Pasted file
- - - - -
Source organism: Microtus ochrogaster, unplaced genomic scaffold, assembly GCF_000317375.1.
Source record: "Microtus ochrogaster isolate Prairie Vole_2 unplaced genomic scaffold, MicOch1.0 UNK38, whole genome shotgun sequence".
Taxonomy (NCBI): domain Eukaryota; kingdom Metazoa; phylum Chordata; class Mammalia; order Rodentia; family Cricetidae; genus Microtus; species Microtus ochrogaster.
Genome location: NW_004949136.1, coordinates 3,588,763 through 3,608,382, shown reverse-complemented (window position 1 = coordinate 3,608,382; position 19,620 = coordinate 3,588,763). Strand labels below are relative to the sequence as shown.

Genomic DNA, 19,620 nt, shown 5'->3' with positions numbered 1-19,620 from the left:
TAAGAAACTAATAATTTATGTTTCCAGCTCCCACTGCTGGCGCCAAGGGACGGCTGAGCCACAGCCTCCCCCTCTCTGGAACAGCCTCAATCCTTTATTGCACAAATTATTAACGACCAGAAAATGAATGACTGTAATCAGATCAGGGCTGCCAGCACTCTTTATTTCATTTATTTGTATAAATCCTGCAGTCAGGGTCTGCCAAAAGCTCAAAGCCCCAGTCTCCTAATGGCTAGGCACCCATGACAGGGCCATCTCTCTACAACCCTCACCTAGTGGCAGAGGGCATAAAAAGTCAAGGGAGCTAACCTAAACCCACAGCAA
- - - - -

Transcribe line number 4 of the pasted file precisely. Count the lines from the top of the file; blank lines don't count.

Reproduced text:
Genome location: NW_004949136.1, coordinates 3,588,763 through 3,608,382, shown reverse-complemented (window position 1 = coordinate 3,608,382; position 19,620 = coordinate 3,588,763). Strand labels below are relative to the sequence as shown.